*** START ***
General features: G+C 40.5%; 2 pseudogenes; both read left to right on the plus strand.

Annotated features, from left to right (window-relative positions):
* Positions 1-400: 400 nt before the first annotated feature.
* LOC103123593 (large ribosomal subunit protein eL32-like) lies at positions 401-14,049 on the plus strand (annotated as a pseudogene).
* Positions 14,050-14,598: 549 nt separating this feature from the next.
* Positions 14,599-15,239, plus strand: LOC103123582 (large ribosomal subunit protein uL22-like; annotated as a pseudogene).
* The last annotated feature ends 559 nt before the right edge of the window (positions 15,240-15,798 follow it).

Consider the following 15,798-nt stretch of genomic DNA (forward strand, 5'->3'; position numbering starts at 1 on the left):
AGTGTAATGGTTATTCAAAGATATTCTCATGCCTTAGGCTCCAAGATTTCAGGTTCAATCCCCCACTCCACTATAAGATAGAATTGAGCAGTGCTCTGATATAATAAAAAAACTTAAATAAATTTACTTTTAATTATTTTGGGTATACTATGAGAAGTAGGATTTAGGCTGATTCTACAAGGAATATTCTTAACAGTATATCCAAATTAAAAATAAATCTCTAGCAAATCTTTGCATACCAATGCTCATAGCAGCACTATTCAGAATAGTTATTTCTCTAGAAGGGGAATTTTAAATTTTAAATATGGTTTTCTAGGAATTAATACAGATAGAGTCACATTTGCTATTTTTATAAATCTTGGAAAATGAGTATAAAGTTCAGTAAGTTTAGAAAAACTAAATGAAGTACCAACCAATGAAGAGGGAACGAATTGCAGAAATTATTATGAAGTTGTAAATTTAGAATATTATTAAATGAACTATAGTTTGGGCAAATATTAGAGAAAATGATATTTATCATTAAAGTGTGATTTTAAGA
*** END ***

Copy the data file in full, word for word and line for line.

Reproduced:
General features: G+C 40.5%; 2 pseudogenes; both read left to right on the plus strand.

Annotated features, from left to right (window-relative positions):
* Positions 1-400: 400 nt before the first annotated feature.
* LOC103123593 (large ribosomal subunit protein eL32-like) lies at positions 401-14,049 on the plus strand (annotated as a pseudogene).
* Positions 14,050-14,598: 549 nt separating this feature from the next.
* Positions 14,599-15,239, plus strand: LOC103123582 (large ribosomal subunit protein uL22-like; annotated as a pseudogene).
* The last annotated feature ends 559 nt before the right edge of the window (positions 15,240-15,798 follow it).

Consider the following 15,798-nt stretch of genomic DNA (forward strand, 5'->3'; position numbering starts at 1 on the left):
AGTGTAATGGTTATTCAAAGATATTCTCATGCCTTAGGCTCCAAGATTTCAGGTTCAATCCCCCACTCCACTATAAGATAGAATTGAGCAGTGCTCTGATATAATAAAAAAACTTAAATAAATTTACTTTTAATTATTTTGGGTATACTATGAGAAGTAGGATTTAGGCTGATTCTACAAGGAATATTCTTAACAGTATATCCAAATTAAAAATAAATCTCTAGCAAATCTTTGCATACCAATGCTCATAGCAGCACTATTCAGAATAGTTATTTCTCTAGAAGGGGAATTTTAAATTTTAAATATGGTTTTCTAGGAATTAATACAGATAGAGTCACATTTGCTATTTTTATAAATCTTGGAAAATGAGTATAAAGTTCAGTAAGTTTAGAAAAACTAAATGAAGTACCAACCAATGAAGAGGGAACGAATTGCAGAAATTATTATGAAGTTGTAAATTTAGAATATTATTAAATGAACTATAGTTTGGGCAAATATTAGAGAAAATGATATTTATCATTAAAGTGTGATTTTAAGA